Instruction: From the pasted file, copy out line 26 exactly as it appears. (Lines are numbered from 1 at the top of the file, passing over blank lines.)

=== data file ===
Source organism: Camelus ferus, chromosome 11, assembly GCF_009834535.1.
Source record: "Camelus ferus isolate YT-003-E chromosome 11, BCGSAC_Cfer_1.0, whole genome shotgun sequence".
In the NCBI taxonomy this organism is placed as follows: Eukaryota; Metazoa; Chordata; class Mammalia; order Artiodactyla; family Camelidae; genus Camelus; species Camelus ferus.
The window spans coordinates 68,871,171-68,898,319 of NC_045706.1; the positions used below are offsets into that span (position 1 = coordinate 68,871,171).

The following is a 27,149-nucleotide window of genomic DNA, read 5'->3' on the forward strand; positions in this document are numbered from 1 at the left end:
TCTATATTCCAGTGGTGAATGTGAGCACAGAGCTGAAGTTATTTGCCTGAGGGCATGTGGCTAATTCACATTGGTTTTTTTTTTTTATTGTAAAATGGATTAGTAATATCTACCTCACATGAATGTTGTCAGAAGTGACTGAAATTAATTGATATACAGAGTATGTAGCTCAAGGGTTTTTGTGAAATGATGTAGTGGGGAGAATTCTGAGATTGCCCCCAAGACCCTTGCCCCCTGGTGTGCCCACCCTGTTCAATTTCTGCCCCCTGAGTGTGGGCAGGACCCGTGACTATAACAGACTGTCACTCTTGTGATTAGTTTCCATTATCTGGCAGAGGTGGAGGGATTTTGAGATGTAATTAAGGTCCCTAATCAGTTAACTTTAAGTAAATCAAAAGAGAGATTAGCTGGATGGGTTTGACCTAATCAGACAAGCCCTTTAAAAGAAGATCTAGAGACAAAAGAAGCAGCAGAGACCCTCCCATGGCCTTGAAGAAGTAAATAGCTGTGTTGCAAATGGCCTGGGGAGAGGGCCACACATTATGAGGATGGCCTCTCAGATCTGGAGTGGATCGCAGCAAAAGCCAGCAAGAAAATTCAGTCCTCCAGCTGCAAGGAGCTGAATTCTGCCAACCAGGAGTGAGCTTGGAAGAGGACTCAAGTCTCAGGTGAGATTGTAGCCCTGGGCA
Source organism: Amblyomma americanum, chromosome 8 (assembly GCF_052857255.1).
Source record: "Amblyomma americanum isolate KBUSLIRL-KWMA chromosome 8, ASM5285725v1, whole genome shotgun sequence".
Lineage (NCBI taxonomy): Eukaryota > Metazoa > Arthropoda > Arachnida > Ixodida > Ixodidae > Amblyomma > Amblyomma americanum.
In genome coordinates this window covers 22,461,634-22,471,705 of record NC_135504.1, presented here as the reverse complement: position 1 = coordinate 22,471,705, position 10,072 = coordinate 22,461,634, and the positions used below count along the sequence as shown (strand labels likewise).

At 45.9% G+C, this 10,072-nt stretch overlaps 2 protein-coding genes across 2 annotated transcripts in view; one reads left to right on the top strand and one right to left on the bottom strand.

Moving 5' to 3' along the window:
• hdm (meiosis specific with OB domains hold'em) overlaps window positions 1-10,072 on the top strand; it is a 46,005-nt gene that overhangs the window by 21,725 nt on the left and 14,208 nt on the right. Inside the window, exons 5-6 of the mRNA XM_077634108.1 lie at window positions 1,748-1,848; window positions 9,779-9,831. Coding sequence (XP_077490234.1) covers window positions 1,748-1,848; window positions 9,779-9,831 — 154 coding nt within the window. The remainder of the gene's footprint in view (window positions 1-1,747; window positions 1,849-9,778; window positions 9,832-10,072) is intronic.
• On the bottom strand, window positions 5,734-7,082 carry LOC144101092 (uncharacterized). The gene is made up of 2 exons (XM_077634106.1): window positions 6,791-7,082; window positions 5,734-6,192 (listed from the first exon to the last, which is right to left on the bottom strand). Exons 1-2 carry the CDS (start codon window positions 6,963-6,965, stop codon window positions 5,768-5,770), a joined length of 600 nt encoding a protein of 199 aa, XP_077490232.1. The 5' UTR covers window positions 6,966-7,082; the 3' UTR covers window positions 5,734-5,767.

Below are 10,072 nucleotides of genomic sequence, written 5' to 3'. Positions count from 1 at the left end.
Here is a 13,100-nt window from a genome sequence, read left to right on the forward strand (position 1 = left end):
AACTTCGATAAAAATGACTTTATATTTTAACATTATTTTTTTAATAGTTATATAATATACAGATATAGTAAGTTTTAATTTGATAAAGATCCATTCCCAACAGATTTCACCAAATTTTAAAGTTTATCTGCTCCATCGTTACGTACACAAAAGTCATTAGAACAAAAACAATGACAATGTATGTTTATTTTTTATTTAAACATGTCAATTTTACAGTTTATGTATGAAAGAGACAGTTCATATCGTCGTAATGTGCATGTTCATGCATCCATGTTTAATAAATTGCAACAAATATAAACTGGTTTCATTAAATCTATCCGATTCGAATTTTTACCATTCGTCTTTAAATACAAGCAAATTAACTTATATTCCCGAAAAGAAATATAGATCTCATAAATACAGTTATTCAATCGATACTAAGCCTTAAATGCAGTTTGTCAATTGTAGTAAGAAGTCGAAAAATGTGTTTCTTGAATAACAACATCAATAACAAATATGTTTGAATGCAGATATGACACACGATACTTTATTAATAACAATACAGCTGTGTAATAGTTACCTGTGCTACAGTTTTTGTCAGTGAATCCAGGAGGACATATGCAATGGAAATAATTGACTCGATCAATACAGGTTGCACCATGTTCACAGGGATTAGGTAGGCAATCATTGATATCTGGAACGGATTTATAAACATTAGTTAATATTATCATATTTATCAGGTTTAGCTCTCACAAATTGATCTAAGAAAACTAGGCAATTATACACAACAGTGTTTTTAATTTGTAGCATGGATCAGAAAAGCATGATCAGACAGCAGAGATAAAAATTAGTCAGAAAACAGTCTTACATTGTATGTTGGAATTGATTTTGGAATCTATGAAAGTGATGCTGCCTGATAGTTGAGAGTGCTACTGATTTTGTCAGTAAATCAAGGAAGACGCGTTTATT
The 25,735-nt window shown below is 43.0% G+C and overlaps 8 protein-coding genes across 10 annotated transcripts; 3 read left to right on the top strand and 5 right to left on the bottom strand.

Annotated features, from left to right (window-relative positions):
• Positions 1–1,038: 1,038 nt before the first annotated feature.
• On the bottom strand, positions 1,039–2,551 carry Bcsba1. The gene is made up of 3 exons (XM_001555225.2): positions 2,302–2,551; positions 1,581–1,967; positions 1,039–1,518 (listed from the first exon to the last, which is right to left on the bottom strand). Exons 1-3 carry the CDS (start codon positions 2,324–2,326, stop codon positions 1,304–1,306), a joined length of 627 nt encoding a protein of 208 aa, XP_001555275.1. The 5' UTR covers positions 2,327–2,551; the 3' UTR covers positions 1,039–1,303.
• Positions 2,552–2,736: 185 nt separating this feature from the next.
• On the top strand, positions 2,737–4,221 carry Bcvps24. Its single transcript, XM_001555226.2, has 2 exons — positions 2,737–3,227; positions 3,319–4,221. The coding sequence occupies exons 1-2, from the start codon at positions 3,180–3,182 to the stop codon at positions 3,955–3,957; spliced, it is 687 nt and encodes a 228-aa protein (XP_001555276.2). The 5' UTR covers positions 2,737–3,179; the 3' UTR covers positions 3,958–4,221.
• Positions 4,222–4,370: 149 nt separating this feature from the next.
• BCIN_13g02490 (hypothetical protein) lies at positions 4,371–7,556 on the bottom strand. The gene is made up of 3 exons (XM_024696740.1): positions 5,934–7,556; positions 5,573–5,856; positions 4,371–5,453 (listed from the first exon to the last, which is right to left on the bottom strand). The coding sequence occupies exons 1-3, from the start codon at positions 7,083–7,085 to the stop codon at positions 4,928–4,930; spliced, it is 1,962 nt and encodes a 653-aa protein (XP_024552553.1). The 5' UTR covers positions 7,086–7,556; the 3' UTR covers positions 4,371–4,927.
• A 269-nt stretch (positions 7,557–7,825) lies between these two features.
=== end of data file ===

• A 269-nt stretch (positions 7,557–7,825) lies between these two features.